Thursday, 10 July 2008

Basics of Web Site Optimisation - Rule 2

This post is mainly aimed at small to medium businesses that are just starting out and are keen to get something going, or have just gone live. I can't tell you how many times I have taught people over the past few years just a handful of strategically important things. So...here goes again, this time in a way that I can now simply refer to. As for my credibility - I would rather not divulge that here, read my Web Site Optimisation Rules and you decide. They are, after all, common sense, and common knowledge....like most things I blog about!

My number 2 rule: Good page & sub-directory names

Reasoning:
1. What is "good"? Good is quite hard to explain concisely. It is a collection of decisions that combine to effectively target your audience, as well as search engine spiders. "Good" should align as closely as possible to how your target audience would think, and how they would submit keywords and phrases in order to find your content, in order to find what you are offering. This is very hard to do - there is a branch of study called "Information Architecture" that is working on this, as are the real search engine scientists. It is simplist for me to illustrate with clear examples..

2. Examples of bad names:
http://your.site.com/i.html
http://your.site.com/b/a/d.html
http://your.site.com/bestpracticeagilesoftwaredevelopment.html
http://your.site.com/agilesoftwaredevelopmentbestpractice.html

3. Examples of good names:
http://your.site.com/best-practice/agile-software-development.html
http://your.site.com/agile-software-development/best-practice.html

4. I chose the good example carefully as I also wanted to illustrate some of the subtleties involved in choosing good names. And this is where Competitive Advantage and a bit of luck truly takes its course. I can imagine someone using a search engine would enter things like:
"best practice for agile software development"
"best practices of agile software development"
as well as
"agile software development best practice"
"agile software development best practices"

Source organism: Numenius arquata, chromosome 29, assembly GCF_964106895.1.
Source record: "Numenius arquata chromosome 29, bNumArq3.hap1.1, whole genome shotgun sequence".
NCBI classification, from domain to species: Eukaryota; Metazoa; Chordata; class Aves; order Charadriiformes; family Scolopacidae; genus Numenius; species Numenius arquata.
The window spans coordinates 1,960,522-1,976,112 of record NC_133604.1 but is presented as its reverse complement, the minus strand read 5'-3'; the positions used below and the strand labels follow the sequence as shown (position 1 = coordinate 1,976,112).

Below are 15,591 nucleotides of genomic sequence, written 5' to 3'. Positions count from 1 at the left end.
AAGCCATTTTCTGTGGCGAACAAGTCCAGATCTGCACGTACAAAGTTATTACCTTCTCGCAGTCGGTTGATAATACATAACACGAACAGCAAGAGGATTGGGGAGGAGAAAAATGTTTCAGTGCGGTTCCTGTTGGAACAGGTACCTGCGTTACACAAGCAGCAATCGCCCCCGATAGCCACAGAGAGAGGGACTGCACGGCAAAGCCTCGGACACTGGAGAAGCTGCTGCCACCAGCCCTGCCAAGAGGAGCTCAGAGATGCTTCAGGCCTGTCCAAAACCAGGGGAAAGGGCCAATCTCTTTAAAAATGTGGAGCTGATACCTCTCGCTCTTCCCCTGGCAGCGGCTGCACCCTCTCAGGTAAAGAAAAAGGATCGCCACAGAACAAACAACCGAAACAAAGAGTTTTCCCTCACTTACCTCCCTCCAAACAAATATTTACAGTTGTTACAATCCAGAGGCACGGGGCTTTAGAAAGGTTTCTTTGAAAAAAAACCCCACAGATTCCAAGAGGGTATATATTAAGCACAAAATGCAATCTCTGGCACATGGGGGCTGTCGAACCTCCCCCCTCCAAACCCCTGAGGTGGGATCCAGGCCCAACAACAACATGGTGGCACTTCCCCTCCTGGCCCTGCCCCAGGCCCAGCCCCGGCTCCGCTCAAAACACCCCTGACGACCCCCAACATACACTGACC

Depending on your research, depending on how you interact with your industry, depending on how you speak to your clients and how they in turn speak to you, these are factors that determine how you should name your pages and sub-directories. Of course, if you have a new web site, and you have not had much exposure to your target client base, then you are playing the guessing game, which is okay! Do not panic - make sure that you realise that, and reduce your risk by running experiments and monitoring the results! (see my previous rule about how to measure your web site ROI very simply)

5. Did you notice above that I also replaced the spaces in potential search phrases with "-" in my page and sub-directory names? As much as possible your web site structure must reflect natural language usage....

6. Did you also notice that well chosen sub-directories quickly give visitors insight into what other content might be in a particular sub-directory? Make sure your themes in each of your well structured sub-directories are consistent. Consistency, relating things that are similar, linking them, and linking to external related sites and external related sites linking back to your pages are things that all add up and count in your search engine rating against your competitor web sites. (synergy!)

And that is my Rule 2. I will be uploading the others as time allows!

2 comments:

SharePoint Development - Softweb Solutions said...

Thanks for the nice information.

Best Regards
Arpit Kothari

Offshore Software Development

Rob Brown said...

@Arpit

You're welcome! Thanks for reading and commenting!